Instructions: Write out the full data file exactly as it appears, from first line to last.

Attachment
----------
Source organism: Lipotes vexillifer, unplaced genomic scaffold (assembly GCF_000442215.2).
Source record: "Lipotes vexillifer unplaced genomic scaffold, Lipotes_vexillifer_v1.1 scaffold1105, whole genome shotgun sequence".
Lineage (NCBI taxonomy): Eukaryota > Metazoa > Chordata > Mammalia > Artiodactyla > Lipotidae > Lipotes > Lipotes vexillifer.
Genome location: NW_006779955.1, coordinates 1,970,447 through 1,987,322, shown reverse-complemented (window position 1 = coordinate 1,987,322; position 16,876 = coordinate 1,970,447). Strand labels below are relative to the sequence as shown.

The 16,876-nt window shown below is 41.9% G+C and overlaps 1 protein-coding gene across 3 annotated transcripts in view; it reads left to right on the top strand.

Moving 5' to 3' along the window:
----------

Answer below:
Source organism: Lipotes vexillifer, unplaced genomic scaffold (assembly GCF_000442215.2).
Source record: "Lipotes vexillifer unplaced genomic scaffold, Lipotes_vexillifer_v1.1 scaffold1105, whole genome shotgun sequence".
Lineage (NCBI taxonomy): Eukaryota > Metazoa > Chordata > Mammalia > Artiodactyla > Lipotidae > Lipotes > Lipotes vexillifer.
Genome location: NW_006779955.1, coordinates 1,970,447 through 1,987,322, shown reverse-complemented (window position 1 = coordinate 1,987,322; position 16,876 = coordinate 1,970,447). Strand labels below are relative to the sequence as shown.

The 16,876-nt window shown below is 41.9% G+C and overlaps 1 protein-coding gene across 3 annotated transcripts in view; it reads left to right on the top strand.

Moving 5' to 3' along the window: